Love Man is the third posthumous album by American soul recording artist Otis Redding. It was released in June 1969 and featured songs Redding had recorded in 1967. The album was produced by Steve Cropper, and featured Booker T. and the M.G.'s.
The album was a part of a series of posthumous releases by Atco Records after Redding's mainstream reputation skyrocketed in the wake of his 1967 death. Love Man charted at number 46 on the Billboard 200 and number 8 on the R&B Albums.
Songs"Direct Me" has pop and gospel elements and a heavy tambourine-laden arrangement. On "I'm a Changed Man", Redding employed scat singing. The album's title track has a mid-tempo funk groove and lyrical references to the hippie culture that had begun to appreciate Redding at the time. The song charted at number 72 on the Billboard Hot 100 and number 17 on the R&B Singles. "A Lover's Question" peaked at number 48 and number 20, respectively, and "Free Me" reached number 30 on the R&B Singles chart.
In a contemporary review, Robert Christgau of The Village Voice said that, although its "tender passages" are not on-par with Redding's best work, Love Man is his "best LP since Immortal." Ed Leimbacher of Rolling Stone magazine wrote that the album has "several of his very strongest performances on record" and praised the "loose imagination and tight style" of the M.G.'s backing group. Leimbacher hailed Redding as a "musical genius" and called "Direct Me" "one of the best Memphis soul cuts of all time".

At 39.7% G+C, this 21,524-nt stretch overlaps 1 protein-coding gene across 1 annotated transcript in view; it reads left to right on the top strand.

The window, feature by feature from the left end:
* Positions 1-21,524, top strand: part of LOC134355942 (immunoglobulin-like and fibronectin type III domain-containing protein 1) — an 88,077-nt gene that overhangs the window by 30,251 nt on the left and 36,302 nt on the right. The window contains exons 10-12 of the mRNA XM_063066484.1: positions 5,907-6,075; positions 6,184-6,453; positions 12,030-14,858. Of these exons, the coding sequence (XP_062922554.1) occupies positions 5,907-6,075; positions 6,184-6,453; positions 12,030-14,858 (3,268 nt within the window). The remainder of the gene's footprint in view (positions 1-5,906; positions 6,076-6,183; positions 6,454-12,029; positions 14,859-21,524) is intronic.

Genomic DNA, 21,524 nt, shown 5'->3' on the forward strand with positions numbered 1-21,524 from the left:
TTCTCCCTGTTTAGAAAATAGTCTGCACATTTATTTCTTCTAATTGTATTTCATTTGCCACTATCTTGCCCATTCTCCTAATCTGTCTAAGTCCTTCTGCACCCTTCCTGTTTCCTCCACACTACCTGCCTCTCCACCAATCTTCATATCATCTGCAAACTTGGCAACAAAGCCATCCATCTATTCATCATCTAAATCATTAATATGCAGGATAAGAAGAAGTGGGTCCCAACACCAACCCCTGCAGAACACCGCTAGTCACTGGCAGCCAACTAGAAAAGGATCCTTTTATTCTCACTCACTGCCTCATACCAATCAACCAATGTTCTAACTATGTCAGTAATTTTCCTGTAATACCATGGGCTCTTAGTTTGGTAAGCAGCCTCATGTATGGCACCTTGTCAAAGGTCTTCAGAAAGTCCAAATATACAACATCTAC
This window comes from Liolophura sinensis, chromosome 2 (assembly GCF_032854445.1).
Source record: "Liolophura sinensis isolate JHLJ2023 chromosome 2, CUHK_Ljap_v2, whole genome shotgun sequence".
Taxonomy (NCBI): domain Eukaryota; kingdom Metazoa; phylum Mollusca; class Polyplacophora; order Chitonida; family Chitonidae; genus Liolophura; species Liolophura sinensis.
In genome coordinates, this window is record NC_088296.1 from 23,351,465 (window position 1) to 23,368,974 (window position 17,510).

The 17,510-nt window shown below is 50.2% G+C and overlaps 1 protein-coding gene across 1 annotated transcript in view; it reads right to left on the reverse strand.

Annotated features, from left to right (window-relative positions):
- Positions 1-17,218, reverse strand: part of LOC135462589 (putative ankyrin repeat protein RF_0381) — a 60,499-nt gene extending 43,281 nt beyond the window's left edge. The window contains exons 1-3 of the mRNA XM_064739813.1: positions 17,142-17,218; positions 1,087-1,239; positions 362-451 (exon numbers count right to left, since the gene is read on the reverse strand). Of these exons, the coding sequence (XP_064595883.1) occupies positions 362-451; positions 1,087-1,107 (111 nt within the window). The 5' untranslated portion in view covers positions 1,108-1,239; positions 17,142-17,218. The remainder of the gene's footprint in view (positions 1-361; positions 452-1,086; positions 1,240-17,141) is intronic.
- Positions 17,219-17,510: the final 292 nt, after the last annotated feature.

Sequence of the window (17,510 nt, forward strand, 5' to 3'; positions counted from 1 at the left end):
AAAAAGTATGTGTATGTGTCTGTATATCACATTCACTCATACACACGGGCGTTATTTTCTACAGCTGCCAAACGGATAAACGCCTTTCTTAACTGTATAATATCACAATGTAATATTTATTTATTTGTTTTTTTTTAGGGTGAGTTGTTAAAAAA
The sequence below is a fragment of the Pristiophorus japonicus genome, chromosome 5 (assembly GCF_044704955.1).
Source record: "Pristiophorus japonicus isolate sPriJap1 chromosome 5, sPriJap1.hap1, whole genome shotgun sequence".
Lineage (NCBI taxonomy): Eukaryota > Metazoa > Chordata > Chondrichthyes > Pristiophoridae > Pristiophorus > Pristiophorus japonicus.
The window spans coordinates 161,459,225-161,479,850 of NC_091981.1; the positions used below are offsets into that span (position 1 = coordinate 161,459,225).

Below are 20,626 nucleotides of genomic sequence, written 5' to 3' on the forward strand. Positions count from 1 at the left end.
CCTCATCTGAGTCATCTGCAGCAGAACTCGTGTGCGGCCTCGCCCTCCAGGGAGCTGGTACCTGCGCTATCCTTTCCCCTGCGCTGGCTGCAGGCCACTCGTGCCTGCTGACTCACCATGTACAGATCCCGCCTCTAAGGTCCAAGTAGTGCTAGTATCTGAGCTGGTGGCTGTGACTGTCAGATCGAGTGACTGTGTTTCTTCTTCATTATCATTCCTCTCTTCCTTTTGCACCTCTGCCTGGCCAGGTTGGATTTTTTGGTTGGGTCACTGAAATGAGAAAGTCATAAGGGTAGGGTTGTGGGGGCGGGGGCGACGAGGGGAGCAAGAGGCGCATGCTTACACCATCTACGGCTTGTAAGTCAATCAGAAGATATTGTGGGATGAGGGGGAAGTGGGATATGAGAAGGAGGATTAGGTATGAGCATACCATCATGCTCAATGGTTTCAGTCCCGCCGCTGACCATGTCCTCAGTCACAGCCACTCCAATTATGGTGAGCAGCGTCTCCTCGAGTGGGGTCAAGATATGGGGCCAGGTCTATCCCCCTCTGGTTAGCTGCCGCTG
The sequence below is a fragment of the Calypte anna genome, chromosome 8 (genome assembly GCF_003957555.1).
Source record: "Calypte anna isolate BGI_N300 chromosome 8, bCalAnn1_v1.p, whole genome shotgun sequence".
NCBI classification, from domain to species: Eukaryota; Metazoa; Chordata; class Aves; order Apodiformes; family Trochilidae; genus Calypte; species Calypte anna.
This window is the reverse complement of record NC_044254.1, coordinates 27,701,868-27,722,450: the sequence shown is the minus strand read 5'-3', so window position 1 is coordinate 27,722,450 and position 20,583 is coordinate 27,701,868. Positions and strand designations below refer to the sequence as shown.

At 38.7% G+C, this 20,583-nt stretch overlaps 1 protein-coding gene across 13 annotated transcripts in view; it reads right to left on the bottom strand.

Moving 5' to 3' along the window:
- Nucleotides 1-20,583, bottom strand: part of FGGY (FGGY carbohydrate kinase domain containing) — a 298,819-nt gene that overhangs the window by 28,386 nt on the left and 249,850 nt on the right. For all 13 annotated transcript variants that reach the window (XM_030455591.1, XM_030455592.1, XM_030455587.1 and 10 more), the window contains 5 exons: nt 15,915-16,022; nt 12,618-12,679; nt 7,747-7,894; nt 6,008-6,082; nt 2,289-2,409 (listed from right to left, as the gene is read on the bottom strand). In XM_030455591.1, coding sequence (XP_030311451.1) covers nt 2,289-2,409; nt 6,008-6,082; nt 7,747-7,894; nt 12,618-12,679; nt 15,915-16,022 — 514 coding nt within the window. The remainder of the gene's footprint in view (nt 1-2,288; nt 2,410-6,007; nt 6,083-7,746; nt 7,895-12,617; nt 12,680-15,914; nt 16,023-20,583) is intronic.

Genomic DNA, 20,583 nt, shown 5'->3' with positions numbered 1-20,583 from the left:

In a review upon its 1992 reissue, Ira Robbins of Entertainment Weekly said that Love Man has "substantial songs soaked in instrumental spirit and topped off with Redding's emotion-packed vocals." Q magazine wrote that it "showcases Redding at his up-tempo frantic and frenetic best". By contrast, Allmusic's Mark Deming felt that the album is "flawed" because of material that is weaker than his previous albums, even though it has "Redding's indefatigable energy and conviction as a vocalist and the ever-indomitable groove of Steve Cropper, Al Jackson, Jr., and the other members of the Stax Records studio crew." Matthew Greenwald of Allmusic said that, apart from "(Sittin' On) The Dock of the Bay", the album's title track was "one of Otis Redding's finest and most commercial sides that he cut at the end of his brief career."
PersonnelCredits adapted from Allmusic.